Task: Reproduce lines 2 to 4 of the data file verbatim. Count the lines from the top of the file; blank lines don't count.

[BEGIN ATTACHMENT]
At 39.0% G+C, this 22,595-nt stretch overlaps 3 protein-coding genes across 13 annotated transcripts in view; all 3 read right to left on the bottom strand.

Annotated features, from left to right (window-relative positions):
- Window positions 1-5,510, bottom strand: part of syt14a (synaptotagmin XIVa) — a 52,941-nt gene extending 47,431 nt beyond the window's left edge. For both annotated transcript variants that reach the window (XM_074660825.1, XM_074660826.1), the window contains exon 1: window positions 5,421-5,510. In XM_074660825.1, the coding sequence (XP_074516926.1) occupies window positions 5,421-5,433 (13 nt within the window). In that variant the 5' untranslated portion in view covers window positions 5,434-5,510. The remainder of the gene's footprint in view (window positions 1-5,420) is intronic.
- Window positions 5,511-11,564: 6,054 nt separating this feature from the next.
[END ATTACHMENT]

Annotated features, from left to right (window-relative positions):
- Window positions 1-5,510, bottom strand: part of syt14a (synaptotagmin XIVa) — a 52,941-nt gene extending 47,431 nt beyond the window's left edge. For both annotated transcript variants that reach the window (XM_074660825.1, XM_074660826.1), the window contains exon 1: window positions 5,421-5,510. In XM_074660825.1, the coding sequence (XP_074516926.1) occupies window positions 5,421-5,433 (13 nt within the window). In that variant the 5' untranslated portion in view covers window positions 5,434-5,510. The remainder of the gene's footprint in view (window positions 1-5,420) is intronic.
- Window positions 5,511-11,564: 6,054 nt separating this feature from the next.